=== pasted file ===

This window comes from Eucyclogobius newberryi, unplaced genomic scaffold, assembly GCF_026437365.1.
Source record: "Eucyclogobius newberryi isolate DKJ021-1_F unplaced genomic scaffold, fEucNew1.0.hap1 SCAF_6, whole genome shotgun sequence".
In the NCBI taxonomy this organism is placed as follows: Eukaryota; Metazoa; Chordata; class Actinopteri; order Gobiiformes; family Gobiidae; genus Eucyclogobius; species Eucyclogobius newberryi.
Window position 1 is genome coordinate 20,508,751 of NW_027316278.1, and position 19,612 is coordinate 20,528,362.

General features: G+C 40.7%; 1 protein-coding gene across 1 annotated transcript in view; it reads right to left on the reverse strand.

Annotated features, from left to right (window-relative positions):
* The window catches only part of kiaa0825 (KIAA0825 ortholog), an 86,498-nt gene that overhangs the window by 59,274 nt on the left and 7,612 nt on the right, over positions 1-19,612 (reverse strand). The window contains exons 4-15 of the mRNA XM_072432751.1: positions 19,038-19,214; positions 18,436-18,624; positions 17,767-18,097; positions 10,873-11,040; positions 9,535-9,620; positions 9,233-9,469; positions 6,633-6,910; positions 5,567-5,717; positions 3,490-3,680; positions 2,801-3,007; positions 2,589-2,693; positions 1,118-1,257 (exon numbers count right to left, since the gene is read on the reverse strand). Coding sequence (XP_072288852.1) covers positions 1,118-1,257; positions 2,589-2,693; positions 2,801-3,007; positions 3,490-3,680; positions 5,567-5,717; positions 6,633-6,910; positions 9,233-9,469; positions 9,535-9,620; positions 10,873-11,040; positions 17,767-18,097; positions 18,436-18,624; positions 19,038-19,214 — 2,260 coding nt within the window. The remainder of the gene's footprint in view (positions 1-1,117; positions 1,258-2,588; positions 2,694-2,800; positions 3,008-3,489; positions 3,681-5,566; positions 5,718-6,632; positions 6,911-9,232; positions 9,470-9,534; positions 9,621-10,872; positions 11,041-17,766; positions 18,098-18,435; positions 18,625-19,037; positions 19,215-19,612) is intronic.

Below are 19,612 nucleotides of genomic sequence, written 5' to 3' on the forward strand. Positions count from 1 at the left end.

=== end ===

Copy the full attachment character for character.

This window comes from Eucyclogobius newberryi, unplaced genomic scaffold, assembly GCF_026437365.1.
Source record: "Eucyclogobius newberryi isolate DKJ021-1_F unplaced genomic scaffold, fEucNew1.0.hap1 SCAF_6, whole genome shotgun sequence".
In the NCBI taxonomy this organism is placed as follows: Eukaryota; Metazoa; Chordata; class Actinopteri; order Gobiiformes; family Gobiidae; genus Eucyclogobius; species Eucyclogobius newberryi.
Window position 1 is genome coordinate 20,508,751 of NW_027316278.1, and position 19,612 is coordinate 20,528,362.

General features: G+C 40.7%; 1 protein-coding gene across 1 annotated transcript in view; it reads right to left on the reverse strand.

Annotated features, from left to right (window-relative positions):
* The window catches only part of kiaa0825 (KIAA0825 ortholog), an 86,498-nt gene that overhangs the window by 59,274 nt on the left and 7,612 nt on the right, over positions 1-19,612 (reverse strand). The window contains exons 4-15 of the mRNA XM_072432751.1: positions 19,038-19,214; positions 18,436-18,624; positions 17,767-18,097; positions 10,873-11,040; positions 9,535-9,620; positions 9,233-9,469; positions 6,633-6,910; positions 5,567-5,717; positions 3,490-3,680; positions 2,801-3,007; positions 2,589-2,693; positions 1,118-1,257 (exon numbers count right to left, since the gene is read on the reverse strand). Coding sequence (XP_072288852.1) covers positions 1,118-1,257; positions 2,589-2,693; positions 2,801-3,007; positions 3,490-3,680; positions 5,567-5,717; positions 6,633-6,910; positions 9,233-9,469; positions 9,535-9,620; positions 10,873-11,040; positions 17,767-18,097; positions 18,436-18,624; positions 19,038-19,214 — 2,260 coding nt within the window. The remainder of the gene's footprint in view (positions 1-1,117; positions 1,258-2,588; positions 2,694-2,800; positions 3,008-3,489; positions 3,681-5,566; positions 5,718-6,632; positions 6,911-9,232; positions 9,470-9,534; positions 9,621-10,872; positions 11,041-17,766; positions 18,098-18,435; positions 18,625-19,037; positions 19,215-19,612) is intronic.

Below are 19,612 nucleotides of genomic sequence, written 5' to 3' on the forward strand. Positions count from 1 at the left end.